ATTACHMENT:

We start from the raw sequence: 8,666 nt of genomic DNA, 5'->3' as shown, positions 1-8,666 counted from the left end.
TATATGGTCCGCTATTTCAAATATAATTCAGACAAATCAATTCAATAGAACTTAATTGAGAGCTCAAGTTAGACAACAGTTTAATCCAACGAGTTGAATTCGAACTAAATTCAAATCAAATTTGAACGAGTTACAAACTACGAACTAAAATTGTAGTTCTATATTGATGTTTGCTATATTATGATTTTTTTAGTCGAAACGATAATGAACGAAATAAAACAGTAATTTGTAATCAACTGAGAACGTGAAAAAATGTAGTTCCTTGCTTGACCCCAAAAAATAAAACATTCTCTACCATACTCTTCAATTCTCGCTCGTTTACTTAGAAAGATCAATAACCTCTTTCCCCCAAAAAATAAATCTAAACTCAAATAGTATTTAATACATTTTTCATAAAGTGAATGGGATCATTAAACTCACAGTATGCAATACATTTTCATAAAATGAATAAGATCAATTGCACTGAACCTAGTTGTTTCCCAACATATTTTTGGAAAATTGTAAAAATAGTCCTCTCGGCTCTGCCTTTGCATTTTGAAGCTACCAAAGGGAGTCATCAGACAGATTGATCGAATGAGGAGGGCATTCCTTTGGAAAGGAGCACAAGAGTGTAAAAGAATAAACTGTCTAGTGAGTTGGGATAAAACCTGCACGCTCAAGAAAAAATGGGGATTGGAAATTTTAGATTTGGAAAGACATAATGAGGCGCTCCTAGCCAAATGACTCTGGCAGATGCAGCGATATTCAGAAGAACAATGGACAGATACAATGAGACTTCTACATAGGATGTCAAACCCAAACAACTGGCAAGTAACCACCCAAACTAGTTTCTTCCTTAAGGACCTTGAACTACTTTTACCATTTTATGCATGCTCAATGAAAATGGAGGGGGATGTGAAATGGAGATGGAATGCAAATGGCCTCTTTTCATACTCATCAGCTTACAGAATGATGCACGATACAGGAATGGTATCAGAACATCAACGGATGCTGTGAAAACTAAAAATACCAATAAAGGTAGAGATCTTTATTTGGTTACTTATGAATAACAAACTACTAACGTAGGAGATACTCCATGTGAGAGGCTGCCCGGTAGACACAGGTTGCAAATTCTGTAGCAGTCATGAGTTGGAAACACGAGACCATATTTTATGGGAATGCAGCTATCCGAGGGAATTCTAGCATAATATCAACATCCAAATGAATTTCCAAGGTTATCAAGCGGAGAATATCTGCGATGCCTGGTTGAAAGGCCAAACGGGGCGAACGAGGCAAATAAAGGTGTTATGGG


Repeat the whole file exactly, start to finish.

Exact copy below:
We start from the raw sequence: 8,666 nt of genomic DNA, 5'->3' as shown, positions 1-8,666 counted from the left end.
TATATGGTCCGCTATTTCAAATATAATTCAGACAAATCAATTCAATAGAACTTAATTGAGAGCTCAAGTTAGACAACAGTTTAATCCAACGAGTTGAATTCGAACTAAATTCAAATCAAATTTGAACGAGTTACAAACTACGAACTAAAATTGTAGTTCTATATTGATGTTTGCTATATTATGATTTTTTTAGTCGAAACGATAATGAACGAAATAAAACAGTAATTTGTAATCAACTGAGAACGTGAAAAAATGTAGTTCCTTGCTTGACCCCAAAAAATAAAACATTCTCTACCATACTCTTCAATTCTCGCTCGTTTACTTAGAAAGATCAATAACCTCTTTCCCCCAAAAAATAAATCTAAACTCAAATAGTATTTAATACATTTTTCATAAAGTGAATGGGATCATTAAACTCACAGTATGCAATACATTTTCATAAAATGAATAAGATCAATTGCACTGAACCTAGTTGTTTCCCAACATATTTTTGGAAAATTGTAAAAATAGTCCTCTCGGCTCTGCCTTTGCATTTTGAAGCTACCAAAGGGAGTCATCAGACAGATTGATCGAATGAGGAGGGCATTCCTTTGGAAAGGAGCACAAGAGTGTAAAAGAATAAACTGTCTAGTGAGTTGGGATAAAACCTGCACGCTCAAGAAAAAATGGGGATTGGAAATTTTAGATTTGGAAAGACATAATGAGGCGCTCCTAGCCAAATGACTCTGGCAGATGCAGCGATATTCAGAAGAACAATGGACAGATACAATGAGACTTCTACATAGGATGTCAAACCCAAACAACTGGCAAGTAACCACCCAAACTAGTTTCTTCCTTAAGGACCTTGAACTACTTTTACCATTTTATGCATGCTCAATGAAAATGGAGGGGGATGTGAAATGGAGATGGAATGCAAATGGCCTCTTTTCATACTCATCAGCTTACAGAATGATGCACGATACAGGAATGGTATCAGAACATCAACGGATGCTGTGAAAACTAAAAATACCAATAAAGGTAGAGATCTTTATTTGGTTACTTATGAATAACAAACTACTAACGTAGGAGATACTCCATGTGAGAGGCTGCCCGGTAGACACAGGTTGCAAATTCTGTAGCAGTCATGAGTTGGAAACACGAGACCATATTTTATGGGAATGCAGCTATCCGAGGGAATTCTAGCATAATATCAACATCCAAATGAATTTCCAAGGTTATCAAGCGGAGAATATCTGCGATGCCTGGTTGAAAGGCCAAACGGGGCGAACGAGGCAAATAAAGGTGTTATGGG